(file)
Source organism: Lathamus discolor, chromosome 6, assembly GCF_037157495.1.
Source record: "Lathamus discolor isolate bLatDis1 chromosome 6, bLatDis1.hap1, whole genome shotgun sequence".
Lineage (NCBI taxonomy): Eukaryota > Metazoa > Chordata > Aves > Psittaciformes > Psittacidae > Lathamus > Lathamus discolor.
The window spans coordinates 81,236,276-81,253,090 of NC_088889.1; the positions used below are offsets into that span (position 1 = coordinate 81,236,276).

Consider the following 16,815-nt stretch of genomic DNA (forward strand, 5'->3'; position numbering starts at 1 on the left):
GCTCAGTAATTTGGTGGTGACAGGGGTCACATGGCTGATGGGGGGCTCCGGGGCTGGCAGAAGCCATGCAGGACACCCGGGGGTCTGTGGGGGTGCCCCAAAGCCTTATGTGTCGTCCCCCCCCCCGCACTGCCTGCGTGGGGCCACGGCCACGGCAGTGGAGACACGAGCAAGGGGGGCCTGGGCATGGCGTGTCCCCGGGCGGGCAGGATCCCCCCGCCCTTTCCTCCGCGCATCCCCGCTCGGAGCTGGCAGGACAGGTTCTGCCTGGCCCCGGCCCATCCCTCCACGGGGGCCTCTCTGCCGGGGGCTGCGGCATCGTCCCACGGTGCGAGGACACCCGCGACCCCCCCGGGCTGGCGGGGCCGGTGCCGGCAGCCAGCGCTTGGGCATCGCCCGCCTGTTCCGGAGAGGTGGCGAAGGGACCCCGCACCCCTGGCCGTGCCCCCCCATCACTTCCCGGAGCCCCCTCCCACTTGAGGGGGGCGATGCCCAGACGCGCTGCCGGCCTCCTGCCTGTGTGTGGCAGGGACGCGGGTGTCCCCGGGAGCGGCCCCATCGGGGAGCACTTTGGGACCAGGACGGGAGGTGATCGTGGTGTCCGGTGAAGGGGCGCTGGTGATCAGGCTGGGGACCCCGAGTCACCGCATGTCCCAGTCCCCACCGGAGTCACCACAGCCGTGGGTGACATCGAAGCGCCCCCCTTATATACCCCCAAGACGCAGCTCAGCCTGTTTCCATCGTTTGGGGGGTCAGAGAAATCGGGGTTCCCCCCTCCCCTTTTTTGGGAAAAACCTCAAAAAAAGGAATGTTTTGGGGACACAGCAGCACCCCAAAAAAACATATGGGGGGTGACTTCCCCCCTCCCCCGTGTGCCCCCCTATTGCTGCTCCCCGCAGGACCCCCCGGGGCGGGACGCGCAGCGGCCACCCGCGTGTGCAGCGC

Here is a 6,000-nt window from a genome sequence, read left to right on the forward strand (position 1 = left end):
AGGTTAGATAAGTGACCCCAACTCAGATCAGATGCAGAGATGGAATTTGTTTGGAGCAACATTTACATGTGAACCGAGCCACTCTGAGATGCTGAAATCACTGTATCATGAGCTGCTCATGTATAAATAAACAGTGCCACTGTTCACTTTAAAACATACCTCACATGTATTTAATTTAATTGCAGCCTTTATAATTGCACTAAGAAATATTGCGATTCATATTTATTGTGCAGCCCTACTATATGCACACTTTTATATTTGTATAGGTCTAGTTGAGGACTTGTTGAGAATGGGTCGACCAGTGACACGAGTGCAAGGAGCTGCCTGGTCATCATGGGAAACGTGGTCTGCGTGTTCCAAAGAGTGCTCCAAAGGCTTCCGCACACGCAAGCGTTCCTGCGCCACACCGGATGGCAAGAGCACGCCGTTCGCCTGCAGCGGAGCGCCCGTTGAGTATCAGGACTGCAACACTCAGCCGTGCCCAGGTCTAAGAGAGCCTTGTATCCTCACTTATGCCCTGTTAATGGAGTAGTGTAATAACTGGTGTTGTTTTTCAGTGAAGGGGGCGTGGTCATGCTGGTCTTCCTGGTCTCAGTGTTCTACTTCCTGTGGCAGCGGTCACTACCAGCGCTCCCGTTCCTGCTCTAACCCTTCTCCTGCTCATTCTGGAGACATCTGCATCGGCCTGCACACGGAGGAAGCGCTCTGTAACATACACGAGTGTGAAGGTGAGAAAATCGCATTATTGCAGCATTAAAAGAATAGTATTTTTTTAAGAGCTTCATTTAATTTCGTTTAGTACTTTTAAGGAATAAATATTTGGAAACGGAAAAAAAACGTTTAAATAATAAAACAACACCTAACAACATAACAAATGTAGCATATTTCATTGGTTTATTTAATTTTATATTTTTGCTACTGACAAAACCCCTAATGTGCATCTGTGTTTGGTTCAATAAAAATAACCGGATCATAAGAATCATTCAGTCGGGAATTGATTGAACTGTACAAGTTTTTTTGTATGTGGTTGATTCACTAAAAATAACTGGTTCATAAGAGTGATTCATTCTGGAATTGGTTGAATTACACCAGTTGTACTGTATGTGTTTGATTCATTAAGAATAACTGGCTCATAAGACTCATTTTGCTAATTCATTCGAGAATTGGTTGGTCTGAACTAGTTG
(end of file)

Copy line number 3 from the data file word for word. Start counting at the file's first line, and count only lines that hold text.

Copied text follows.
Lineage (NCBI taxonomy): Eukaryota > Metazoa > Chordata > Aves > Psittaciformes > Psittacidae > Lathamus > Lathamus discolor.